Posted on: July 1, 2014
What is an Optoisolator?
An optoisolator is an electronics device that transfers electrical energy from one circuit to another through a short optical transmission path while providing electrical isolation between two circuits. An optoisolator couples high voltages from one side of the circuit to the other without any direct electrical contact.
The devices convert the electrical energy into a beam of light using a light emitting diode, and then directing the light towards a light sensor such as a photodiode or phototransistor which converts the optical energy back into electrical energy. This isolate the two circuits, prevents voltage spikes, and decreases noise and interference associated with communication connections.
Optoisolators are widely used in power supplies, control and monitoring systems, communications, and other systems to safely couple one circuit section to another electrically, while preventing direct contact and high voltages from affecting the lower voltage side.
Optoisolator basic construction
A typical optoisolator consist a near-infrared light emitting diode LED, a photo sensor such as a photodiode, phototransistor or photodarlington transistor, a closed channel, and a power source. The two components are usually enclosed in an opaque casing that prevents external light from interfering with the emitted beam, and housed in a package similar to an IC or a transistor with extra leads.
There are different kinds of optoisolators based on the light responsive device and the configuration. The two common types are:
- Photodiode: uses LEDs as light source and Silicon photodiodes as the light sensors
- Phototransistor: uses as the phototransistor as the light sensor
Figure 1: Types of optoisolators
Basic Operation of an Optoisolator
The voltage from the primary circuit is applied to the power source to produce a near-infrared light beam which travels across the closed channel until it hits the photo sensor which converts the optical energy to electrical energy. Since the LED and the phototransistor or photodiode are separated and have no direct electrical connection, the device provides isolation of the two sections of a circuit while enabling transfer of the electrical energy from one section to the other.
Once the light from the LED strikes the phototransistor, it starts conducts electricity depending on the state and duration of the light. The optoisolators are packaged in a wide variety of styles which includes cylinders, rectangles or other special configurations. These are designed to allow for the isolation of higher voltages than what the optocoupler SMD and DIP packages can handle.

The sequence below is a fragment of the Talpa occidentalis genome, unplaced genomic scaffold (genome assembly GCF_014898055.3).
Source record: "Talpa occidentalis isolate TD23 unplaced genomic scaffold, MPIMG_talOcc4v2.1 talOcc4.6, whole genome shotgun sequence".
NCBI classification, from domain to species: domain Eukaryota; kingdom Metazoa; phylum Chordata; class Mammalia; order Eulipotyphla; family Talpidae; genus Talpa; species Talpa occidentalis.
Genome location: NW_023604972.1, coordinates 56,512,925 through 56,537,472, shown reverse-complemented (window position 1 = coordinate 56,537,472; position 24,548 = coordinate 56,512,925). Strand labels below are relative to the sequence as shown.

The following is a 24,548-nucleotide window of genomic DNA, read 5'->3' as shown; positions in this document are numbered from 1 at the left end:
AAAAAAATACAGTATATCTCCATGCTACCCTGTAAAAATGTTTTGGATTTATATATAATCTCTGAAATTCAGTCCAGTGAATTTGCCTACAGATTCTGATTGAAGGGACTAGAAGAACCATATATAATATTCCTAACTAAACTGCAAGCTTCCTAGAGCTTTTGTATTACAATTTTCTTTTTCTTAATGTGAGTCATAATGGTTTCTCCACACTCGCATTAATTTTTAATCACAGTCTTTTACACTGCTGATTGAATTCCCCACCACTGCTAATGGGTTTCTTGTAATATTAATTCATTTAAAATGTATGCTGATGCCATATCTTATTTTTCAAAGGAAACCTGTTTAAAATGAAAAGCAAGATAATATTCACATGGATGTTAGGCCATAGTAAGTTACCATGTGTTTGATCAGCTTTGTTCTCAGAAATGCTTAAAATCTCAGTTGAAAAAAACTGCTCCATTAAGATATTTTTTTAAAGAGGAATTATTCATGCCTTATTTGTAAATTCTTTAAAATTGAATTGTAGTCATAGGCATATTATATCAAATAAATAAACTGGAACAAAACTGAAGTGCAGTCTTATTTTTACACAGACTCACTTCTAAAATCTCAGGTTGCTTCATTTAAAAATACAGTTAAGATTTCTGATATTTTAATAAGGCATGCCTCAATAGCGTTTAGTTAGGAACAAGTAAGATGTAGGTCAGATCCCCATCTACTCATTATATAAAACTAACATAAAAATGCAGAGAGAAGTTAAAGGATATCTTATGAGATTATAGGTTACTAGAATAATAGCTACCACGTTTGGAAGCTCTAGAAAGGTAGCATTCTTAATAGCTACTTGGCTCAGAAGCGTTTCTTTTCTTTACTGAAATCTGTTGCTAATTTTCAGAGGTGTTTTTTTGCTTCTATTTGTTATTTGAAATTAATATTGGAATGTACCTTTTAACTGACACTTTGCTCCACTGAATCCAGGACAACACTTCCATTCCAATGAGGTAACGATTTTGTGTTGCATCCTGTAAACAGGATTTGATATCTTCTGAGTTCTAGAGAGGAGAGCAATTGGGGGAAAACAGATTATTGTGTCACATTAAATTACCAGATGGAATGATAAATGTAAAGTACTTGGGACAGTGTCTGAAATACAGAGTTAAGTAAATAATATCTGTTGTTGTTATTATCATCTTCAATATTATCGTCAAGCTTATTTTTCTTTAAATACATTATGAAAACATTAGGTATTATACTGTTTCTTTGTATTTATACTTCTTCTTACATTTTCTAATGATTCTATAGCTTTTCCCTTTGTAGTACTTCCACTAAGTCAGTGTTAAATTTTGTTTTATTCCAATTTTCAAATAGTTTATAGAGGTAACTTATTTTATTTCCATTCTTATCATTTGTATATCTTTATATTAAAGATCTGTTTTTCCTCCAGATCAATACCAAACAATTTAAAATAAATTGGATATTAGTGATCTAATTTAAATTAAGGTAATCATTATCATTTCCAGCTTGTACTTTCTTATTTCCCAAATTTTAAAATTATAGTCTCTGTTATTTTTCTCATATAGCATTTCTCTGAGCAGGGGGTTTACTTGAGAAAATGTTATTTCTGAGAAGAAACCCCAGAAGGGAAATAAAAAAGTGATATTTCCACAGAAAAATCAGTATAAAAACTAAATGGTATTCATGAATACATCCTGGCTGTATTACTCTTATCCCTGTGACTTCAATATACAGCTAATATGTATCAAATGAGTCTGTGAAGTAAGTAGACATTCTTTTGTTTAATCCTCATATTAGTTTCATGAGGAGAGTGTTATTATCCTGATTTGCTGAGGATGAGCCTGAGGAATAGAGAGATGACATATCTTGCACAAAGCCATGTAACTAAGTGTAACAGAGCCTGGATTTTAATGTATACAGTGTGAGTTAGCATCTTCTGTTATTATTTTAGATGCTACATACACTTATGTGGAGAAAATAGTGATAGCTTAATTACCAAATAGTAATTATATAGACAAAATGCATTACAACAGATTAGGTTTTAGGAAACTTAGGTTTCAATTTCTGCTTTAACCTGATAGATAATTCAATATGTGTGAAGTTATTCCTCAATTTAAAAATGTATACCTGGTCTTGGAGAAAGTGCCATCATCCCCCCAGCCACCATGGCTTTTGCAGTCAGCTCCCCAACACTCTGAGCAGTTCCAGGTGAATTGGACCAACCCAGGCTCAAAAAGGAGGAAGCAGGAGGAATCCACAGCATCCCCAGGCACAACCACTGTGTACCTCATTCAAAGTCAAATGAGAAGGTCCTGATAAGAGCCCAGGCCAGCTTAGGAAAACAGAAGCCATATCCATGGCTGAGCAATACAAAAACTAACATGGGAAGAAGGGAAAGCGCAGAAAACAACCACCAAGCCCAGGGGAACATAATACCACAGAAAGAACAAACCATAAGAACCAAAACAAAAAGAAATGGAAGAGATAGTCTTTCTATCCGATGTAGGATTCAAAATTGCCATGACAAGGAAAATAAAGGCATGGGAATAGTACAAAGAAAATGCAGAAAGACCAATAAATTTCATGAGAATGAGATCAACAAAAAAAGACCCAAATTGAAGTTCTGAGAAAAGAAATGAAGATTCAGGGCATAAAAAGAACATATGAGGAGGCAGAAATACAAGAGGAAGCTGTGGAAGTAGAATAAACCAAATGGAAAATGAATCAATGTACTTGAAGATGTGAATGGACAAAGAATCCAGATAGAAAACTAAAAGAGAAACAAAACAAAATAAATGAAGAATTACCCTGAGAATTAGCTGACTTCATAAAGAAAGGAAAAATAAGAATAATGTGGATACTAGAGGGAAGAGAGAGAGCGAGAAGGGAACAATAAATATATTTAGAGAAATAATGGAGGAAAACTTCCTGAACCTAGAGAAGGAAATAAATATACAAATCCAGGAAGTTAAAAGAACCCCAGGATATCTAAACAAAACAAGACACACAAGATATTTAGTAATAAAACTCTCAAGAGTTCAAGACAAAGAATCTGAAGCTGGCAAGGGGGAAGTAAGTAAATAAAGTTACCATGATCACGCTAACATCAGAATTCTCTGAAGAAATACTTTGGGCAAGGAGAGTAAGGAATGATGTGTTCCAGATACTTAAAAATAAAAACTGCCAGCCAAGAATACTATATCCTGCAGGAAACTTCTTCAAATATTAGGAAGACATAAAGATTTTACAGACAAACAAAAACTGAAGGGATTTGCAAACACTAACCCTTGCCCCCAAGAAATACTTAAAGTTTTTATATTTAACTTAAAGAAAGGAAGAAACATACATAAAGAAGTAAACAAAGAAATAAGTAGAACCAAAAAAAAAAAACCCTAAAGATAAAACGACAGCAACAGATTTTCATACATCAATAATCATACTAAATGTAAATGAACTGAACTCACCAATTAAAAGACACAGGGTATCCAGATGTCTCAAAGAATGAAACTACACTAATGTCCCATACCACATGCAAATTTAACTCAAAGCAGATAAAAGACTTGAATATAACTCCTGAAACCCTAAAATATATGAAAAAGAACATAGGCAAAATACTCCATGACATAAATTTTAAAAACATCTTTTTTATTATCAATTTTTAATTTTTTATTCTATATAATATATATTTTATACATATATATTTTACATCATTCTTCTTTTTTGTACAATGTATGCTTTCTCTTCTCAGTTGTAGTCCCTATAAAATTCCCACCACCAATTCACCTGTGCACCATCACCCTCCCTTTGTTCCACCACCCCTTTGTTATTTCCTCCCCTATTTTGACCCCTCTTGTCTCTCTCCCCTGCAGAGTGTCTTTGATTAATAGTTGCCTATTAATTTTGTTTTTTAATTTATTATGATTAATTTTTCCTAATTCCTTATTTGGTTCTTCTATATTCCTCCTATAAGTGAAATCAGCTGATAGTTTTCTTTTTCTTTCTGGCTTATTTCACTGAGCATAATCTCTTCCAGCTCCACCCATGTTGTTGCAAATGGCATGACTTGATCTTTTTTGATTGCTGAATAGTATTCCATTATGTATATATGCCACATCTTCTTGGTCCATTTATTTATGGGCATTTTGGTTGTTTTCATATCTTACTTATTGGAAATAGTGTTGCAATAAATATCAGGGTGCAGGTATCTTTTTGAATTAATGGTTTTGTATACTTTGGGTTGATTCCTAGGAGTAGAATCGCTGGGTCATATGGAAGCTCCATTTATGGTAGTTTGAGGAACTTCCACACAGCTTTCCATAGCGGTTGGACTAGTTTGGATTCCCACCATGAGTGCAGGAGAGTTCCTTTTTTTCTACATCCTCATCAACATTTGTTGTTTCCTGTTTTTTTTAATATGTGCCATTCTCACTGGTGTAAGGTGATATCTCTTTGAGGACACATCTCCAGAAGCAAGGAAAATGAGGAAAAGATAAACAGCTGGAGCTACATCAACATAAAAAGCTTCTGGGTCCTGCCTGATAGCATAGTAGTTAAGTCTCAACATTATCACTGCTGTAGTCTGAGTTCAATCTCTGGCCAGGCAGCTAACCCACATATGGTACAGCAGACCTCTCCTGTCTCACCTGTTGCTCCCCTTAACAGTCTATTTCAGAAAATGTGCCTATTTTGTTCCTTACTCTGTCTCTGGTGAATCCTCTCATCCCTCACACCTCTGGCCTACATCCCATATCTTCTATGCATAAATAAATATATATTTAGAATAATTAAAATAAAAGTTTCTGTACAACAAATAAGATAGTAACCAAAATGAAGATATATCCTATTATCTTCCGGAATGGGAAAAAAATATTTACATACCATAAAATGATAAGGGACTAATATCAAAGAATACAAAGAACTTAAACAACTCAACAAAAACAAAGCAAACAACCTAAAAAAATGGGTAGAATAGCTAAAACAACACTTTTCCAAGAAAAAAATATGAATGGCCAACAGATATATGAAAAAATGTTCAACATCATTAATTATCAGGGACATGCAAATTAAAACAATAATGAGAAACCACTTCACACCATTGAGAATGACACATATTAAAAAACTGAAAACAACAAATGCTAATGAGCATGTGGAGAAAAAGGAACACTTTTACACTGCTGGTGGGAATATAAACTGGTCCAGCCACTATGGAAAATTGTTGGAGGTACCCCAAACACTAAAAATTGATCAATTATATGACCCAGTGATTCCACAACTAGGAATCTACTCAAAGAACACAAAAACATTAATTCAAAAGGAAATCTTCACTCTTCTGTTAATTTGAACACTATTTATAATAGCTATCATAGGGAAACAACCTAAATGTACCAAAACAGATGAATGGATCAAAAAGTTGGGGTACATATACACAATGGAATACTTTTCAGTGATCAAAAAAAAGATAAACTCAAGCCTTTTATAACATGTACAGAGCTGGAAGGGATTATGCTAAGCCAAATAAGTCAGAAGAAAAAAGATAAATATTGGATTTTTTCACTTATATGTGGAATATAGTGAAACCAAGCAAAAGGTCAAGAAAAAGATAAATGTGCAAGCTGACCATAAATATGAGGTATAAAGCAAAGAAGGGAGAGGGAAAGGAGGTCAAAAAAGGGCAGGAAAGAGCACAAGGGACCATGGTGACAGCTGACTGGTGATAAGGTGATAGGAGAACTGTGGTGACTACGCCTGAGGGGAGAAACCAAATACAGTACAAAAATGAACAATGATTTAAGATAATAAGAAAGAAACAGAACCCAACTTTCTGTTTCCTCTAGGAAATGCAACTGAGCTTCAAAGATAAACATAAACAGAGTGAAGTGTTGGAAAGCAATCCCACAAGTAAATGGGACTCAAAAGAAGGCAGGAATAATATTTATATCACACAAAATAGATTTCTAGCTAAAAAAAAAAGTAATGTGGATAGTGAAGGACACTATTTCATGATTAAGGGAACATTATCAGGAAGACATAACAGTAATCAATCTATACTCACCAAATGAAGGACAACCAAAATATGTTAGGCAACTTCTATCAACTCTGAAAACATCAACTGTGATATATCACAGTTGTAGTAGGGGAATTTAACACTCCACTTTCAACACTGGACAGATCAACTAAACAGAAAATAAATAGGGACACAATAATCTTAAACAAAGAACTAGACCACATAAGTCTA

Optopcouplers and optoisolators are sometimes used interchangeably; however, the optocouplers handle voltages of up to about 5000V while the optoisolators handle voltages of over 5000V.
Parameters and specifications for the opto-isolators:
- Current transfer ratio, CTR: ratio between the LED and sensor currents
- Isolation voltage: the highest guaranteed voltage between the LED and the light sensor
- Output device maximum voltage
- Input current
Factors that affect Optoisolator operations
The breakdown potential exterior to the optoisolator depends on factors such as the temperature, humidity, distance, barometric pressure, type and concentration of the contaminants in the air. The devices are therefore affected by humidity and in particular at higher voltages of about 50,000 DC. High humidity in the air may lead to arcing around the isolator or along the surface of the circuit board, resulting to a conductive path and possible short circuit around the optoisolator.
Advantages of optoisolators include:
- Providing electrical and physical isolation of two sections of a circuit and hence the safety
- Minimizing noise susceptibility and EMI and reducing interference such as from electrical interference
- Relatively small and inexpensive
- Ability to limit voltage across multiple circuits
- Provide isolation
Disadvantages of optoisolators
- Have limitations and cannot be used in some electrical systems
- Affected by factors such as humidity, air pollution and barometric pressure, each if which can cause arcing and interference with the isolation. There requires that the devices be used in climate controlled areas.
Applications of Optoisolators
The Optoisolators are used in a variety of optical applications including the power supplies to provide isolation, in the recording industry to reduce interference, and in computer systems to transfer data. Applications include:
- Power supply feedback systems
- Medical, industrial, applications
- Isolating ground loop currents
- High voltage level shifting
- Signal isolation
- Electrical power and noise isolation